By THE NATION
The Department of Health, however, advised caution for people in the high-risk group.
Concerned government agencies had earlier forecast below-average rains in Thailand during January to May.
The sub-par rains, together with the cold weather and low humidity, will cause a drought in some parts of the country, as well as saltwater intrusion in Bangkok and nearby provinces.
The department’s director-general, Dr Panpimol Wipulakorn, said that the source of the water’s salinity is sodium chloride, which is commonly known as salt.
The World Health Organisation (WHO) specifies that tap water should contain up to 200 milligrams per litre of sodium, and up to 250 milligrams per litte of chloride.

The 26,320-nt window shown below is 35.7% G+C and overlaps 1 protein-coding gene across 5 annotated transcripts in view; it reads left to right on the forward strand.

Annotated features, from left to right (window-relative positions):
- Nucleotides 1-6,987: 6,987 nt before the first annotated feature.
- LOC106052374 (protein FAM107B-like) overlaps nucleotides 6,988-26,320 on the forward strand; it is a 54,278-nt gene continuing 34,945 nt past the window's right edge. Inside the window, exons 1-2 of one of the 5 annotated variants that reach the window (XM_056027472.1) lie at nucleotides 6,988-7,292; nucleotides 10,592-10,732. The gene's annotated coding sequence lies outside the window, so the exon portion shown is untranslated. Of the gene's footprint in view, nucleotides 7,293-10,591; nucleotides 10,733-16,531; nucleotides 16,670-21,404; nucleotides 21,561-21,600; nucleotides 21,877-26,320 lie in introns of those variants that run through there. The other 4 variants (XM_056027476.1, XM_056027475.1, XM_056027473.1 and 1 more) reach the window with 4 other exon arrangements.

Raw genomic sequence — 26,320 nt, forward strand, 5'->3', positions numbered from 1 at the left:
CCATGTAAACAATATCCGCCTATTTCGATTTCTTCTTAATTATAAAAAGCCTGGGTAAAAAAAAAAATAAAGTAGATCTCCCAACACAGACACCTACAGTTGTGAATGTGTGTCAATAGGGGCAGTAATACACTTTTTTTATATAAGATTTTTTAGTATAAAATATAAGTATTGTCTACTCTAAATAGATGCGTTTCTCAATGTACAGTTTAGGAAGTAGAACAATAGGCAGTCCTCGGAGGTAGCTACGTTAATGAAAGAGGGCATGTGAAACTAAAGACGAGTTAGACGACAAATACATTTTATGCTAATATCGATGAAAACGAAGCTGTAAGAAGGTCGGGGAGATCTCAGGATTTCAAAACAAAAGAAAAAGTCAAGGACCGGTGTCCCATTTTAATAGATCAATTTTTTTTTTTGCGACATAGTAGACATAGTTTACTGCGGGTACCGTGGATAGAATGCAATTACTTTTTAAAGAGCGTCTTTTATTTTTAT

“Currently, the a litte tap water includes around 100 to 150 milligrams of sodium,” the director-general said.
She explained that drinking the salty tap water only adds a small amount of sodium to the consumers bodies, and has no effect on their health. “However, the consumption of salty water possibly affects the health of those people in risky groups, such as patients with kidney disease,” she added.
Moreover, she advised people to lower their salt intake as tap water already has an extra amount.
Also, she suggested that people should avoid consuming salty food or snacks, and should drink bottled water instead of the salty one.